I read about murders online every day. But I can’t get this particular murder out of my head. As far as we know, Monica Loera was the first transgender person murdered this year. Her death was a tragedy, but the mishandling of her death by the Austin Police Department and the media is inexcusable.
I don’t expect APD to be sensitive to these matters, although they should be. But I did expect more from the media. Whatever happened to due diligence in journalism? Not only did some news outlets publish inaccurate information, the few outlets that amended their articles don’t seem to recognize that using her old name — what people in the transgender community refer to as a “dead name” — is most likely a violation of Loera’s own wishes. If you go online, the incorrect information is still there mocking her in death as it mocked her in life.
Loera lived as a woman — and when she was murdered, it was as a woman. And yet, she was granted none of the respect she deserved in death because we turn to Monica — the victim — and ask why she didn’t legally change her name. As a woman who identifies as transgender and a former resident of Austin, I can vouch for how incredibly difficult this is to do in Texas. Not only does it require a lengthy court process, but it requires money and time the vast majority of disenfranchised people simply do not have. For many transgender people in Texas, the barrier to entry is too high; having an official name change is beyond a luxury, it’s an impossibility.
I keep hearing we live in a golden age of transgender awareness. And I don’t argue that more people are aware of transgender people than ever before. But that doesn’t mean enough has been done to protect the basic human rights of people who identify as transgender. At this time, Texas and 32 other states do not have statutes protecting gender identity under hate crime laws. Texas and 29 other states also do not protect employees against gender identity discrimination; this means that in more than half of the states in the union, you can be legally fired for being transgender. When I rattle these statistics off to people, their first reaction is disbelief. This is 2016; surely this can’t be the case. Sadly, it’s a grim reality and unlikely to change in the near future.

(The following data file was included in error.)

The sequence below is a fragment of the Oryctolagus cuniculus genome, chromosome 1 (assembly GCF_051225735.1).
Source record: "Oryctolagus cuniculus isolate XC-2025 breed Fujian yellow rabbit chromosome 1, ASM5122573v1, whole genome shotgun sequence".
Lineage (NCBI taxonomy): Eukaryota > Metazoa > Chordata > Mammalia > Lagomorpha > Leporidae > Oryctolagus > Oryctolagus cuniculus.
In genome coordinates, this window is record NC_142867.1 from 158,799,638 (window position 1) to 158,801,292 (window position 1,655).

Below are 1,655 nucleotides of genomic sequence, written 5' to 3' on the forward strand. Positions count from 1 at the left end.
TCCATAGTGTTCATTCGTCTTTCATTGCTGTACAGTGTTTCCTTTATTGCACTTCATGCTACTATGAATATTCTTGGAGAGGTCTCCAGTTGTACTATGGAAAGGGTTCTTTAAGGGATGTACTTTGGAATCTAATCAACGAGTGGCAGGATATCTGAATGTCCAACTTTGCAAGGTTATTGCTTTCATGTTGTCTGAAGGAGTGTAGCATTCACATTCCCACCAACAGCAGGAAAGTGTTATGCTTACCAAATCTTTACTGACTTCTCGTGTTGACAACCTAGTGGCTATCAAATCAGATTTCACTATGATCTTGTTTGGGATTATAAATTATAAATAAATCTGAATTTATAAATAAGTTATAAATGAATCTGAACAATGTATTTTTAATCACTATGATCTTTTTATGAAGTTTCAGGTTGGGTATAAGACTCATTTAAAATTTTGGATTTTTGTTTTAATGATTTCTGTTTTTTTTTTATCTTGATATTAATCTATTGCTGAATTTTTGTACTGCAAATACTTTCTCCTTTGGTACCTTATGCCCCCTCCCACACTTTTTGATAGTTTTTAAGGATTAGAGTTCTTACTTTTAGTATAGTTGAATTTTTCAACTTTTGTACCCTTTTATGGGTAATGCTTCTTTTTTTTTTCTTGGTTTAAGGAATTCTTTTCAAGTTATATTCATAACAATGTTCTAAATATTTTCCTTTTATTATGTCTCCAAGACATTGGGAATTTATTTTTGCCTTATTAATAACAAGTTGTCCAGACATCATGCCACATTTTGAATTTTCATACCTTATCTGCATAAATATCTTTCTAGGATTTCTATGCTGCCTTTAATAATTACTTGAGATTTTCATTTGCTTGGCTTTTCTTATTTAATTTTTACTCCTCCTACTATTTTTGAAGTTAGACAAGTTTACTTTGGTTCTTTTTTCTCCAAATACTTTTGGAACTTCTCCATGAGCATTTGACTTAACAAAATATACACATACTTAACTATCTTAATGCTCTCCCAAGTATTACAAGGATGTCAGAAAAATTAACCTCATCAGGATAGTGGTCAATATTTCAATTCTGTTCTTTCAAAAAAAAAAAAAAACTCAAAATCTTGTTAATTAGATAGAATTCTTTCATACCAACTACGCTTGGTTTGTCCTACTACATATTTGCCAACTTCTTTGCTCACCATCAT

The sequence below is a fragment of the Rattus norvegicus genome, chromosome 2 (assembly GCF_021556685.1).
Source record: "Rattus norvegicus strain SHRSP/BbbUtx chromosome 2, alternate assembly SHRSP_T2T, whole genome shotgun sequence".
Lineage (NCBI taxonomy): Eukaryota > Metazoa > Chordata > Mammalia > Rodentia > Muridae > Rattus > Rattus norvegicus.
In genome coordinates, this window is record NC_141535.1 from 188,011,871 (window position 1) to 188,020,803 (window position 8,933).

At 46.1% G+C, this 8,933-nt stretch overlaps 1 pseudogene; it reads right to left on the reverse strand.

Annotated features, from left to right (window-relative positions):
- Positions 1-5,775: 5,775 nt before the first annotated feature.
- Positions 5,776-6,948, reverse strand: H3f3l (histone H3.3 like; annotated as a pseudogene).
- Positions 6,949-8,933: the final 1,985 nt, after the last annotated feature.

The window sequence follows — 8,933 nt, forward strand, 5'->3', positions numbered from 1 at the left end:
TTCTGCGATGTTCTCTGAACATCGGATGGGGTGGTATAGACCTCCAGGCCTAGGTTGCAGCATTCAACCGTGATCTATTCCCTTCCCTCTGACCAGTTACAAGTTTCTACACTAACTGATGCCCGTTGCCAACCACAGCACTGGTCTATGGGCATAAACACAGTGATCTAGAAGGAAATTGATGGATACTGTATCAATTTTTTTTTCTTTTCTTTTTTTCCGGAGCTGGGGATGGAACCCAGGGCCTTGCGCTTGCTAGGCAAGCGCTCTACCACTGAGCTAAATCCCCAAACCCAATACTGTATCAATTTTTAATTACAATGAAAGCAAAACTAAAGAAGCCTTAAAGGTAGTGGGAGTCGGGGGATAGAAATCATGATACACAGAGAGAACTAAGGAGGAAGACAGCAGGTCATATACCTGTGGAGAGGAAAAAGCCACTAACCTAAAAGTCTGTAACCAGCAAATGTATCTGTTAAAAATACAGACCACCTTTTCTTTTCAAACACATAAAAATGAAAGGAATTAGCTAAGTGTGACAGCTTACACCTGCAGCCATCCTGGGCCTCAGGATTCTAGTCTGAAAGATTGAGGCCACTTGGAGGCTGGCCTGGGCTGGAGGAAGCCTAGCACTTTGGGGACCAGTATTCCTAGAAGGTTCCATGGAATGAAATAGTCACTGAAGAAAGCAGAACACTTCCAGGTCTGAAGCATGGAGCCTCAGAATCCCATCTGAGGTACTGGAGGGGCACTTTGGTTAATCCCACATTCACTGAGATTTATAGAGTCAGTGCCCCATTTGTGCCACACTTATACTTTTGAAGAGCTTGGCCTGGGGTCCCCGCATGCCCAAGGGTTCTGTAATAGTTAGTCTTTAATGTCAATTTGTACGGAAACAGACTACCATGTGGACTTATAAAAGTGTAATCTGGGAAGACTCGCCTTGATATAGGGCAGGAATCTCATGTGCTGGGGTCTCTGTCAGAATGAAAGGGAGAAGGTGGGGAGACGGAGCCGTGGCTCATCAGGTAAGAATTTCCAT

By most counts, there were 22 transgender murder victims last year in the United States, but we know that’s a low estimate because of incidents like this that misgender and misidentify the victims. And while time will tell to what extent her gender identity played a part in her murder, I feel reasonably confident that it was a contributing factor. Each transgender murder is an opportunity for Internet commenters to launch into victim-blaming. We blame these people for deception or for confusion. We allow the names and pictures they didn’t identify with to be published and stand and gawk at the spectacle. We assume that in some way the victim was asking for trouble. But living your life authentically isn’t asking for trouble; it’s just trying to find some semblance of happiness. Don’t we all have the right to purse happiness?
So let’s stop blaming victims. Let’s start questioning how we can do better. We can begin by learning from the mistakes in Austin. The Austin Police Department owes Loera an apology, as do the people and organizations reporting the story. Loera was a human being who laughed and cried and brought others joy. She deserved better.
Westerfield is a native Austinite who now lives in Chicago, where she works as an advertising copywriter.